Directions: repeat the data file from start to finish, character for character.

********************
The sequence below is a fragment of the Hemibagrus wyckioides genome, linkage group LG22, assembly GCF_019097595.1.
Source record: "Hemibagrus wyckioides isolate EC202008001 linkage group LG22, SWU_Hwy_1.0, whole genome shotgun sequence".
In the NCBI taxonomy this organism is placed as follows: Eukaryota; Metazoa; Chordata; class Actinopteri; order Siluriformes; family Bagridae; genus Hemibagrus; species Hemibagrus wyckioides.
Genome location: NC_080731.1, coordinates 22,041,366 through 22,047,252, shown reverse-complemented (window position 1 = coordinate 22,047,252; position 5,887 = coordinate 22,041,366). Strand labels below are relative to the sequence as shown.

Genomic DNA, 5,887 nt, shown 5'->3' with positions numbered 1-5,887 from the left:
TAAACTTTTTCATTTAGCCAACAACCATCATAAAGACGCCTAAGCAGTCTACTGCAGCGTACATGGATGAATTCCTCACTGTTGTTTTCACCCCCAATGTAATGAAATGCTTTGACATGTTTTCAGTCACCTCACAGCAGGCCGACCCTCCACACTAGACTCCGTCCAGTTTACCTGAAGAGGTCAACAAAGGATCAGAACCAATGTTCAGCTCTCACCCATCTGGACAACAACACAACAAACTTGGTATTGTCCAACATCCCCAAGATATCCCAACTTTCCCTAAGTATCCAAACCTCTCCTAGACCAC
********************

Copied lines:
The sequence below is a fragment of the Hemibagrus wyckioides genome, linkage group LG22, assembly GCF_019097595.1.
Source record: "Hemibagrus wyckioides isolate EC202008001 linkage group LG22, SWU_Hwy_1.0, whole genome shotgun sequence".
In the NCBI taxonomy this organism is placed as follows: Eukaryota; Metazoa; Chordata; class Actinopteri; order Siluriformes; family Bagridae; genus Hemibagrus; species Hemibagrus wyckioides.
Genome location: NC_080731.1, coordinates 22,041,366 through 22,047,252, shown reverse-complemented (window position 1 = coordinate 22,047,252; position 5,887 = coordinate 22,041,366). Strand labels below are relative to the sequence as shown.

Genomic DNA, 5,887 nt, shown 5'->3' with positions numbered 1-5,887 from the left:
TAAACTTTTTCATTTAGCCAACAACCATCATAAAGACGCCTAAGCAGTCTACTGCAGCGTACATGGATGAATTCCTCACTGTTGTTTTCACCCCCAATGTAATGAAATGCTTTGACATGTTTTCAGTCACCTCACAGCAGGCCGACCCTCCACACTAGACTCCGTCCAGTTTACCTGAAGAGGTCAACAAAGGATCAGAACCAATGTTCAGCTCTCACCCATCTGGACAACAACACAACAAACTTGGTATTGTCCAACATCCCCAAGATATCCCAACTTTCCCTAAGTATCCAAACCTCTCCTAGACCAC